F., M.: Eila Hershon, Roberto Guerra. Int.: Henri Langlois, Jeanne Moreau, Ingrid Bergman, Simone Signoret, Lillian Gish, Catherine Deneuve, Francois Truffaut, Jean Renoir, Viva, Kenneth Anger. Prod.: Eila Hershon, Roberto Guerra . DCP. D.: 52′. Bn e Col.
This 52-minute documentary, made in 1970, offers a whimsical, anecdotal portrait, interspersing interviews with Mr. Langlois’s admiring associates with footage of him as he walks around Paris, holding forth on anything from a house in which Jean Renoir once lived to the black and white swans he spies in a park. “This beautiful black is the black of the cinema”, he says, pointing to one swan. “This” – pointing to several – “is the black and white of the cinema. And the red” – indicating the black swan’s bill – “is the heart of the cinema”. This portrait, by Eila Hershon and Roberto Guerra, makes it clear that Mr. Langlois could find cinematic overtones in virtually anything, and that he did so with passionate intensity. Simone Signoret tells of how Mr. Langlois might halt the showing of a film if he felt the audience to be unworthy of what it was seeing: ” ‘No, you’re too stupid’, he would say, and then he’d show them Potemkin in the dining room of Mr. Langlois’s mother’s tiny apartment, during the German occupation, at a time when the screening of a Soviet film would have been forbidden”. Mr. Langlois himself recollects that as a child, he found it “too strong” to watch films whose characters wore modern dress, since it was impossible for him to believe these were works of fiction. So he watched historical films instead.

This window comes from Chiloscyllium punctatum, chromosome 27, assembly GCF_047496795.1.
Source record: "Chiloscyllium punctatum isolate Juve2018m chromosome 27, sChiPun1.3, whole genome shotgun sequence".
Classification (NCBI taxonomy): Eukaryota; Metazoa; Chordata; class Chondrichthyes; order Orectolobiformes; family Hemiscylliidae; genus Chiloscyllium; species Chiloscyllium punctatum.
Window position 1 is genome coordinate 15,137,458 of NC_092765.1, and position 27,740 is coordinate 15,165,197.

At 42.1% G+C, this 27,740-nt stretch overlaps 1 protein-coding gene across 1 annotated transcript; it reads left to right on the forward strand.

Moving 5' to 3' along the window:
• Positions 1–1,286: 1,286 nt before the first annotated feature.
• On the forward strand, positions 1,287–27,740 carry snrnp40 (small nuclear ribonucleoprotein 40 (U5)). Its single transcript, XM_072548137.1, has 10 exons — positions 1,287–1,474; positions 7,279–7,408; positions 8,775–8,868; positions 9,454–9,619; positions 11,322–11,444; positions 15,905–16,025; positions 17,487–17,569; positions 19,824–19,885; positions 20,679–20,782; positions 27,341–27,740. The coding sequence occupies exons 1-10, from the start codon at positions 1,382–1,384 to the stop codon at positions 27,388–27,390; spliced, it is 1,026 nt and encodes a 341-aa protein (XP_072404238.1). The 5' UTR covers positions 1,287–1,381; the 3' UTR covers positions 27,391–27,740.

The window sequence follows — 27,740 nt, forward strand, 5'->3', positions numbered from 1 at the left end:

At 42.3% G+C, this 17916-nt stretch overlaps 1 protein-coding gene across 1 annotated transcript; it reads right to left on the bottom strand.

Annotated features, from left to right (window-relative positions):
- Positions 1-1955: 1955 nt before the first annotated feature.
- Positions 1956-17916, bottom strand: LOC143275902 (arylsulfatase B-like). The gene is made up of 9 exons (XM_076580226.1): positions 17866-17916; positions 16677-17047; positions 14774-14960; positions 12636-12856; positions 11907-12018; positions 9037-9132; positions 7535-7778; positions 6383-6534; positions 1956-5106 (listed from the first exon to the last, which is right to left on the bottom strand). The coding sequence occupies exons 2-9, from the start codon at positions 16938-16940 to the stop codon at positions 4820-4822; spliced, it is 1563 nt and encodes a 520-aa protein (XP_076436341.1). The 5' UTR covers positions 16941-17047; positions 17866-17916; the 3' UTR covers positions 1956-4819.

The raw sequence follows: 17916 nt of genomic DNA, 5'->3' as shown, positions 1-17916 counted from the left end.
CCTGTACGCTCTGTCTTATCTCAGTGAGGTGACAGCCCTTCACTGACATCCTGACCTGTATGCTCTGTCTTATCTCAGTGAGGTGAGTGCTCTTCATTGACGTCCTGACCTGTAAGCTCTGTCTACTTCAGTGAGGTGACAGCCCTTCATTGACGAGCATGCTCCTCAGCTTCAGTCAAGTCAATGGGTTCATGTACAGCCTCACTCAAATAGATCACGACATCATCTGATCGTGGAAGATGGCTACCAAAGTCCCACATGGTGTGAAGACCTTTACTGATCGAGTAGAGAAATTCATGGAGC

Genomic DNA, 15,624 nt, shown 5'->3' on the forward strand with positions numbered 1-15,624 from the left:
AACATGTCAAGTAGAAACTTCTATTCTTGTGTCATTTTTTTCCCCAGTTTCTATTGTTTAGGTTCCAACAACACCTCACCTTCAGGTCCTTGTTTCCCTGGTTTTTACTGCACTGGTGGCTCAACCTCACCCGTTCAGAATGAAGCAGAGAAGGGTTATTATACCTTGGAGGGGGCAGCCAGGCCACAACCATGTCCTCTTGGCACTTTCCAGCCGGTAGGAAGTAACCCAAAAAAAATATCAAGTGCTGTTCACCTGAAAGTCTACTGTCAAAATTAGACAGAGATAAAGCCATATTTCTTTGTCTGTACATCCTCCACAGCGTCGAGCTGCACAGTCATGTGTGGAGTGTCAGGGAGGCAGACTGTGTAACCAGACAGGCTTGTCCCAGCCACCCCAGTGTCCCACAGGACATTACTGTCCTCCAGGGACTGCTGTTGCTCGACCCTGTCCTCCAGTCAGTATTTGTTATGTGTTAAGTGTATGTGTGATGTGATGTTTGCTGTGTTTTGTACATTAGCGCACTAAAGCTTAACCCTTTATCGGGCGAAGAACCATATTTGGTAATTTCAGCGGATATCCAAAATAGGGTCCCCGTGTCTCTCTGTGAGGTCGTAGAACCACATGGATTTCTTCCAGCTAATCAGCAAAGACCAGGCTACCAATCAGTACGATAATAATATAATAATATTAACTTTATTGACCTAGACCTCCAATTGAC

He was “a man of destiny, born to do one thing”, according to Lillian Gish, who, along with Ingrid Bergman, Catherine Deneuve, Jean Renoir, Jeanne Moreau and François Truffaut is interviewed here.
Mr. Langlois points out former homes of his own and of the Cinémathèque, the present-day facilities of which are briefly seen. There is also a bit of newsreel footage of the heated protests against Mr. Langlois’s brief dismissal early in 1968, demonstrations that prefigured those that would erupt that May.
What emerges, even more distinctly than the intensity of Mr. Langlois’s love of film, is the tremendous debt of gratitude owed him by all those who play a part in this affectionate tribute.
Janet Maslin, ‘Langlois’ at public, “The New York Times”, August 5, 1983